leaders and participants in decision-making for the sustainable management of natural resources in their communities and nationally. Internationally, they are sharing their experience as a relevant model for small-scale fisheries in the developing world. Some examples of specific outcomes of TRY’s work include: • Value chain improvements resulted in the more than doubling of the price/kg for oysters due to the larger size and improved hygiene, handling and marketing of the product • 377 women benefited from financial literacy training and loans ranging from approximately USD 30 – USD 180 each • More than148TRYAssociationandcommunity members planted 33.5 hectares of mangroves that are thriving two years later (Figure 9) • 15 daughters of TRY members graduated from TRY’s two-year life skills and alternative livelihoods skills training programme • TRY recognized as a 2012 UNDP Equator Prize winner Enabling Conditions There are a number of key factors that have contributed to TRY’s success. The extensive stakeholder consultation starting with the women harvesters, including all levels of local and national government, has proven to be a critical element, and the emphasis on gaining trust of the women, and building their confidence to champion their cause has supported this. Responding to interconnected needs of the women so they can accept the trade-offs needed for sustainable resource management has been achieved through the integrated programmes put in place (see Figure 10), and their ability to deliver concrete, short- term benefits and visible progress towards medium- and long-term benefits. This has been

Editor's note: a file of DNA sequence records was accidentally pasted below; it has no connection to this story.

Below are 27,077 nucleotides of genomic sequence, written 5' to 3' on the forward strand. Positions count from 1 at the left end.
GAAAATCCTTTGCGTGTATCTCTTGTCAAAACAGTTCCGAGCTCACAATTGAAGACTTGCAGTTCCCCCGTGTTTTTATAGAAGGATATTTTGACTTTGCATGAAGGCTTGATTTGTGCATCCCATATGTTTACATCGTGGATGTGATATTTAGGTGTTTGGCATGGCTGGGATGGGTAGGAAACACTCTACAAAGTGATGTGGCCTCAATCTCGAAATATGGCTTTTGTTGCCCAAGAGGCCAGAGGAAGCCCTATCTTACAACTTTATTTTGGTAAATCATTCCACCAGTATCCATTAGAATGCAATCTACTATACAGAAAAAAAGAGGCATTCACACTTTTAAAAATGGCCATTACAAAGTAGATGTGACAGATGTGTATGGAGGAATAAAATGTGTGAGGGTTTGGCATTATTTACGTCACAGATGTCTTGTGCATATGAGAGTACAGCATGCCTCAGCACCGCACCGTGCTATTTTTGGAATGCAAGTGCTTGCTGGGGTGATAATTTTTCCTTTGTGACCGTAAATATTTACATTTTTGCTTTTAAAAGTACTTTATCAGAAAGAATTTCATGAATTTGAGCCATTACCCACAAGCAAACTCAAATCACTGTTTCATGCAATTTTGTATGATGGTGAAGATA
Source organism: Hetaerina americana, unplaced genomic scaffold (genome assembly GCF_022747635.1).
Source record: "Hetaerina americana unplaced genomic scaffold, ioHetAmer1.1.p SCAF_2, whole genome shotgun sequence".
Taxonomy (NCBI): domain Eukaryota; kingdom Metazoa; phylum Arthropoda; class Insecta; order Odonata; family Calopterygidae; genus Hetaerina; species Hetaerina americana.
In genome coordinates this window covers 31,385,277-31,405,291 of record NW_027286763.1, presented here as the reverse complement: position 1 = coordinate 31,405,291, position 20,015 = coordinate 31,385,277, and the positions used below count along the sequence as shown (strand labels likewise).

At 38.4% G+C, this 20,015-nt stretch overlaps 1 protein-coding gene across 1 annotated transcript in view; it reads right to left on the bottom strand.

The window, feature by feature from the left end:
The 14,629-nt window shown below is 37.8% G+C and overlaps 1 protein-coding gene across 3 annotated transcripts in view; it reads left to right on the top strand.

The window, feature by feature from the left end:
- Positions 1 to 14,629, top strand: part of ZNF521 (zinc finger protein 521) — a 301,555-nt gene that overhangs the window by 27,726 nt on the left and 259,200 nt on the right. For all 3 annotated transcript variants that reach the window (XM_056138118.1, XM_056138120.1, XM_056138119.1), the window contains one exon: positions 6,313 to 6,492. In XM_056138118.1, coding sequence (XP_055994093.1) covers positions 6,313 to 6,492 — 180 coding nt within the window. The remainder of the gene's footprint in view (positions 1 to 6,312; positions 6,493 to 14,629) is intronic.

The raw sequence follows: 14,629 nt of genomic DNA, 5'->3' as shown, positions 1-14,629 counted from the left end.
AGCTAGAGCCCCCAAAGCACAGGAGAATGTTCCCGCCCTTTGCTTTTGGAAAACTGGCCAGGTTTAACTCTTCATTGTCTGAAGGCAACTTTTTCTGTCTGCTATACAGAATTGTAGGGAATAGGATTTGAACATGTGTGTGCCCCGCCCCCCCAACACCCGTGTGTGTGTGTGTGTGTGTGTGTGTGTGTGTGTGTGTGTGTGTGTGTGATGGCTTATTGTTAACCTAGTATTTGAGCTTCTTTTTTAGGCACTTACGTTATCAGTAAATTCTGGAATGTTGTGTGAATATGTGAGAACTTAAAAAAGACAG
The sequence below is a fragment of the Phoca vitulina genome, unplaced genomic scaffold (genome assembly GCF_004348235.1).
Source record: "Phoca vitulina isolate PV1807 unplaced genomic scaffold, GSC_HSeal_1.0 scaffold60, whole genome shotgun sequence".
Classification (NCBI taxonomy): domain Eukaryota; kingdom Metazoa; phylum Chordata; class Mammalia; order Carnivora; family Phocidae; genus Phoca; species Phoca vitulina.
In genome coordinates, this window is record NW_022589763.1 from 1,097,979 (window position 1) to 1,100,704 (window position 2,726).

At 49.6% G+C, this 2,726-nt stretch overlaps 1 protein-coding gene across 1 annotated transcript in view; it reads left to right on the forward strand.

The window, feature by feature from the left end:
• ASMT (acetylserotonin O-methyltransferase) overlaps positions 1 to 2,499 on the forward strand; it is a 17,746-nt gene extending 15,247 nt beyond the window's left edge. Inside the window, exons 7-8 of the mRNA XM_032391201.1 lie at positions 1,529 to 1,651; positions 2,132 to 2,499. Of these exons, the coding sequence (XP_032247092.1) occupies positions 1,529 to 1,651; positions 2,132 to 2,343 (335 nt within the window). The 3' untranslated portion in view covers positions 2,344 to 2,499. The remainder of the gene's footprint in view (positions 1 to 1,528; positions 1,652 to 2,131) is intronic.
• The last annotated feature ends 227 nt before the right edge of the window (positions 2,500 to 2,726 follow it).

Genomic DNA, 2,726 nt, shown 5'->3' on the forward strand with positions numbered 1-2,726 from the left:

Figure 10: TRY’s integrated approach to sustainable fisheries livelihoods.
underpinned by an adaptive management approach based on research of local ecological knowledge and scientific knowledge conducted with stakeholders and research findings. Implementation challenges were reviewed annually by stakeholders. Inter-ministerial collaboration between the Gambian Ministry of Fisheries, the Department of Parks and Wildlife Management, the National Environment Agency and the Department of Forestry, all of which had jurisdiction over various aspects of the Tanbi Wetlands National Park, has also been essential, as has been the timely technical and financial support over 5 years starting in 2009, from the USAID/BaNafaa Project and from other donors for shorter term projects, including UNDP, GEF, Action Aid, the British Council and the Government of The Gambia. Not least, it was the TRY’s strong and dynamic local leadership that has led to the success of the project.
Sharing Success Stories to Inspire Change
Figure 9: Mangroves planted from propagules by TRY (left) in October 2011, surviving and growing, two years later (right).